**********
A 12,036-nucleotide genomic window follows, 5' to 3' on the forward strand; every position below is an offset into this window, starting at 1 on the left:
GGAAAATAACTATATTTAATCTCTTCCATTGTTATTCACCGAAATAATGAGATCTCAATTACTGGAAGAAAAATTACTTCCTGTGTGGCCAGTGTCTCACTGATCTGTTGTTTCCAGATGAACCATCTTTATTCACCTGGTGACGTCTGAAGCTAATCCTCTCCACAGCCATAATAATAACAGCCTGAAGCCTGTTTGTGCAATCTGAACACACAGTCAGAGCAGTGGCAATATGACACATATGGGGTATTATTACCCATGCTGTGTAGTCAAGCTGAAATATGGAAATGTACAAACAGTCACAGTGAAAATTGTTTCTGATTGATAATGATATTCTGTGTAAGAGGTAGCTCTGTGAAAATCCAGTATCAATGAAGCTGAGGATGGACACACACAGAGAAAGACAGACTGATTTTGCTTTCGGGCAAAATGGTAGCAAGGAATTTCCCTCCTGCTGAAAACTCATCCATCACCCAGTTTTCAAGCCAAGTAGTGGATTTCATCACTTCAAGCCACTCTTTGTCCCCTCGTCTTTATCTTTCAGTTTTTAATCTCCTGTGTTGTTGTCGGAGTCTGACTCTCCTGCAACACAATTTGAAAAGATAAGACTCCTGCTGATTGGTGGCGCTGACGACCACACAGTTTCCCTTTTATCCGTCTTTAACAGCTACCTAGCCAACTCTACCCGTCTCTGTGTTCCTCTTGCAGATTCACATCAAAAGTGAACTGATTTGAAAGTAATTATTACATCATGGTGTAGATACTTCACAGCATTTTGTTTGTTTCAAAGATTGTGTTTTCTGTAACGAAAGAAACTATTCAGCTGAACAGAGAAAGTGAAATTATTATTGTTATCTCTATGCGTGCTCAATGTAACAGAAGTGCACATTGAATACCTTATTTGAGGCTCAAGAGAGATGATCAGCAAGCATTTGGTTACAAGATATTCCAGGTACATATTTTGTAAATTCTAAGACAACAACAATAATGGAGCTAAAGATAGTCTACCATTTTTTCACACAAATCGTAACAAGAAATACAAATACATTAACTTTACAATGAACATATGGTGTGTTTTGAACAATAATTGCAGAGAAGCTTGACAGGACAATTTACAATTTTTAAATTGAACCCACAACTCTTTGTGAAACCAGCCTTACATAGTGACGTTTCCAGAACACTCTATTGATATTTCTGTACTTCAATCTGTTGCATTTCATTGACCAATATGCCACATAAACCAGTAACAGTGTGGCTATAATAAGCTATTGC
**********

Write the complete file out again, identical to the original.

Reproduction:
A 12,036-nucleotide genomic window follows, 5' to 3' on the forward strand; every position below is an offset into this window, starting at 1 on the left:
GGAAAATAACTATATTTAATCTCTTCCATTGTTATTCACCGAAATAATGAGATCTCAATTACTGGAAGAAAAATTACTTCCTGTGTGGCCAGTGTCTCACTGATCTGTTGTTTCCAGATGAACCATCTTTATTCACCTGGTGACGTCTGAAGCTAATCCTCTCCACAGCCATAATAATAACAGCCTGAAGCCTGTTTGTGCAATCTGAACACACAGTCAGAGCAGTGGCAATATGACACATATGGGGTATTATTACCCATGCTGTGTAGTCAAGCTGAAATATGGAAATGTACAAACAGTCACAGTGAAAATTGTTTCTGATTGATAATGATATTCTGTGTAAGAGGTAGCTCTGTGAAAATCCAGTATCAATGAAGCTGAGGATGGACACACACAGAGAAAGACAGACTGATTTTGCTTTCGGGCAAAATGGTAGCAAGGAATTTCCCTCCTGCTGAAAACTCATCCATCACCCAGTTTTCAAGCCAAGTAGTGGATTTCATCACTTCAAGCCACTCTTTGTCCCCTCGTCTTTATCTTTCAGTTTTTAATCTCCTGTGTTGTTGTCGGAGTCTGACTCTCCTGCAACACAATTTGAAAAGATAAGACTCCTGCTGATTGGTGGCGCTGACGACCACACAGTTTCCCTTTTATCCGTCTTTAACAGCTACCTAGCCAACTCTACCCGTCTCTGTGTTCCTCTTGCAGATTCACATCAAAAGTGAACTGATTTGAAAGTAATTATTACATCATGGTGTAGATACTTCACAGCATTTTGTTTGTTTCAAAGATTGTGTTTTCTGTAACGAAAGAAACTATTCAGCTGAACAGAGAAAGTGAAATTATTATTGTTATCTCTATGCGTGCTCAATGTAACAGAAGTGCACATTGAATACCTTATTTGAGGCTCAAGAGAGATGATCAGCAAGCATTTGGTTACAAGATATTCCAGGTACATATTTTGTAAATTCTAAGACAACAACAATAATGGAGCTAAAGATAGTCTACCATTTTTTCACACAAATCGTAACAAGAAATACAAATACATTAACTTTACAATGAACATATGGTGTGTTTTGAACAATAATTGCAGAGAAGCTTGACAGGACAATTTACAATTTTTAAATTGAACCCACAACTCTTTGTGAAACCAGCCTTACATAGTGACGTTTCCAGAACACTCTATTGATATTTCTGTACTTCAATCTGTTGCATTTCATTGACCAATATGCCACATAAACCAGTAACAGTGTGGCTATAATAAGCTATTGC